[ RadSafe ] Fallout "preserved" in concrete

Brennan, Mike (DOH) Mike.Brennan at DOH.WA.GOV
Fri Feb 20 16:38:43 CST 2009

I would expect it to differ from location to location, due to different
amounts of fallout.  Any fallout that was cast in concrete in the 60s
has decayed to a little bit of Cs-137, a little Sr-90, and so few
plutonium atoms that you could name each one.  I would expect that in
almost all cases it would be insignificant in comparison to the
naturally occurring radioactivity, which would also vary depending on
where the materials came from.  Without knowing the particulars of the
gravel, sand, etc., I would guess that most of the activity comes from
K-40 and isotopes in the U-238 and Th-232 decay chains (probably in
secular equilibrium).  For newer concrete, I suspect that the
controlling factor would be how much fly ash was used in it, as I
understand that radium and thorium is concentrated in the ash when the
coal is burned (I have no direct experience with this, however).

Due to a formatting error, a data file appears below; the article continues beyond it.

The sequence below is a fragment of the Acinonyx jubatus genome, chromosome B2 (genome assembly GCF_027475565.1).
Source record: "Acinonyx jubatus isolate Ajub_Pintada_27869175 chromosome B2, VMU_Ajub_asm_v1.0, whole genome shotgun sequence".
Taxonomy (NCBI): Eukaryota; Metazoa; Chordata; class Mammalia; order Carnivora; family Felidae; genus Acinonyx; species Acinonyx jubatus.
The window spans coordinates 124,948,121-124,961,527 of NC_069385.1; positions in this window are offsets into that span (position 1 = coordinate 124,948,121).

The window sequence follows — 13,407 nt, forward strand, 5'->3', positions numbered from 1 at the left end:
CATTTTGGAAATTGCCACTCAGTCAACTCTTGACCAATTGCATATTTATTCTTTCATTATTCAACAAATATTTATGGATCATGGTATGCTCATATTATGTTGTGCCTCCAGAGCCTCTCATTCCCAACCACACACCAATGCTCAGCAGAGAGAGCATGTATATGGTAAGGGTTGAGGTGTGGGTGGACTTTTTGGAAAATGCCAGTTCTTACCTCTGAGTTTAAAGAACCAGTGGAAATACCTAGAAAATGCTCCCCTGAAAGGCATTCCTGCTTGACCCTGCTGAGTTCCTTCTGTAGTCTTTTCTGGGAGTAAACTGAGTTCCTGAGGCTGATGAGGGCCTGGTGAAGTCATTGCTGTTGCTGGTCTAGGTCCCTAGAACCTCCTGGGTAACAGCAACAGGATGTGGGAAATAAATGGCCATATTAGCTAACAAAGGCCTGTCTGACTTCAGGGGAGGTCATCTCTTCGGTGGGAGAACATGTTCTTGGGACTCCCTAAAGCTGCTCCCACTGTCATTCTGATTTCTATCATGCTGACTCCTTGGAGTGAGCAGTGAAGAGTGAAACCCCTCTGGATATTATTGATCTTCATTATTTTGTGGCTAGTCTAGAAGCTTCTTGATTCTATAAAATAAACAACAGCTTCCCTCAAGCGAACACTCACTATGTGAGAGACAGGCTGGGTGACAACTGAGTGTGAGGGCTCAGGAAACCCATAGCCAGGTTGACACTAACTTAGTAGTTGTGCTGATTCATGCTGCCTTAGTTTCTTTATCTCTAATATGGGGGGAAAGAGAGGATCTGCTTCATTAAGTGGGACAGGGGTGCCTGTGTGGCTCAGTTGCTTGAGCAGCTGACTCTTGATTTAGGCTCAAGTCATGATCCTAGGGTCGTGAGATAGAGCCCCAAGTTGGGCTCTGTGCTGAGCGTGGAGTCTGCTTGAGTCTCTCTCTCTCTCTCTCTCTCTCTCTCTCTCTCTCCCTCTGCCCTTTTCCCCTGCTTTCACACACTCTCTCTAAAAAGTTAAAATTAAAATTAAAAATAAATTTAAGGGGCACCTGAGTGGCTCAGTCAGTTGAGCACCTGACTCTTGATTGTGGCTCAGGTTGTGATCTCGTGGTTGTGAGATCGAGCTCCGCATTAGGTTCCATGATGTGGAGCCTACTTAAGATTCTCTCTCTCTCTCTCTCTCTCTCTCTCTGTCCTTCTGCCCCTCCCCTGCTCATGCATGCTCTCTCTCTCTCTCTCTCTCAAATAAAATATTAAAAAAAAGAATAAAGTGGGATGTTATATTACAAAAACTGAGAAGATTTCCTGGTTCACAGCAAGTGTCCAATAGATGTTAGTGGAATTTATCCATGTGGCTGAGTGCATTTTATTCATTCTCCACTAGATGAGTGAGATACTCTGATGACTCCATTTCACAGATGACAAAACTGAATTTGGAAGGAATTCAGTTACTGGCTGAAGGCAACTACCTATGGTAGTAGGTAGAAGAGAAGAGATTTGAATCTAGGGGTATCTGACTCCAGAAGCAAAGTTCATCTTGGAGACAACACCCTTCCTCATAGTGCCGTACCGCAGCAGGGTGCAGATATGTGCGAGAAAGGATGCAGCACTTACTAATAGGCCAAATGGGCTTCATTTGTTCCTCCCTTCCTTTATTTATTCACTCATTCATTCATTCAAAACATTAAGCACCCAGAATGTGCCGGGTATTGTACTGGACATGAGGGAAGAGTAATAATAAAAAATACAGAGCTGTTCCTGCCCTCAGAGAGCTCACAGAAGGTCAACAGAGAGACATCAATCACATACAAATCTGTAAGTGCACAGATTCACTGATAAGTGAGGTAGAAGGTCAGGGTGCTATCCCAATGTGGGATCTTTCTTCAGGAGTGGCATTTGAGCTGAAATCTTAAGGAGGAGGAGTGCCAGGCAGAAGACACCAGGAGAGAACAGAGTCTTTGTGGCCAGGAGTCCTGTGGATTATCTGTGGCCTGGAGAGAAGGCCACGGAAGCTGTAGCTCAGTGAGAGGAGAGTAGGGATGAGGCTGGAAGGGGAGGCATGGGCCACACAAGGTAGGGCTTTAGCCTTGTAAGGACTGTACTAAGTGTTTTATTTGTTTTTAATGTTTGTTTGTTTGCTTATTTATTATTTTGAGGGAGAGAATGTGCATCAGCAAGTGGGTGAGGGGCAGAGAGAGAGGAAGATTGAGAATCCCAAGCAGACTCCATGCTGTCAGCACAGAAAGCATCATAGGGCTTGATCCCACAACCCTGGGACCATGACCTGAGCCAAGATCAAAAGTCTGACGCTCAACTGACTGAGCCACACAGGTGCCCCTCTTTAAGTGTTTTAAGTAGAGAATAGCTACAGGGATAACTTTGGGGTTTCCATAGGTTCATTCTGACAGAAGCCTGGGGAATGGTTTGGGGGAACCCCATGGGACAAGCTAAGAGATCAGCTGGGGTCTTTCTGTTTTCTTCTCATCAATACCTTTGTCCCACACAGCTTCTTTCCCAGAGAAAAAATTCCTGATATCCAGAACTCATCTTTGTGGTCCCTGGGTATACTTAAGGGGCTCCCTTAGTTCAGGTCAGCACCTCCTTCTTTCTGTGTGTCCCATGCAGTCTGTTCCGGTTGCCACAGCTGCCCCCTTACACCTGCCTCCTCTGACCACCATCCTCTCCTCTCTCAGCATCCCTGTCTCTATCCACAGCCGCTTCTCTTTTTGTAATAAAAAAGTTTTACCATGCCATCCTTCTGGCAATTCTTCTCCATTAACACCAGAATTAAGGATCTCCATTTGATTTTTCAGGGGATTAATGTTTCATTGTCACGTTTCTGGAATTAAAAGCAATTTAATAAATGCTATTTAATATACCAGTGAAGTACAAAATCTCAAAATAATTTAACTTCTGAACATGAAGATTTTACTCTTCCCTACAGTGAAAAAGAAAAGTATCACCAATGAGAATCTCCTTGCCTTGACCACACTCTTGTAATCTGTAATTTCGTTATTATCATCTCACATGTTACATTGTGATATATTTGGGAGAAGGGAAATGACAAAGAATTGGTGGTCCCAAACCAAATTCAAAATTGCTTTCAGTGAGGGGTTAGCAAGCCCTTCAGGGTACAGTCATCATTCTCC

In the end, I suspect that if you want to know the activity from a given
piece of concrete, you will just have to sample and count it. 

-----Original Message-----
From: radsafe-bounces at radlab.nl [mailto:radsafe-bounces at radlab.nl] On
Behalf Of Keith Welch
Sent: Friday, February 20, 2009 1:34 PM
To: radsafe at radlab.nl
Subject: [ RadSafe ] Fallout "preserved" in concrete

Hello Radsafers,

I'm looking for data regarding levels of radioactivity in concrete as a
result of weapons fallout.  I'm evaluating some concrete that was cast
in the early to mid 1960s, and trying to determine if there might be
elevated levels of Sr-90 or other nuclides in the concrete due to the
prevailing levels in the environment at the time.  I've searched the
on-line literature pretty thoroughly, and have not come up with
anything.  Existing documentation that I can find only speaks to natural
radioactivity in concrete (NCRP etc.).
Thanks for anything you can suggest.
Keith Welch
Jefferson Lab
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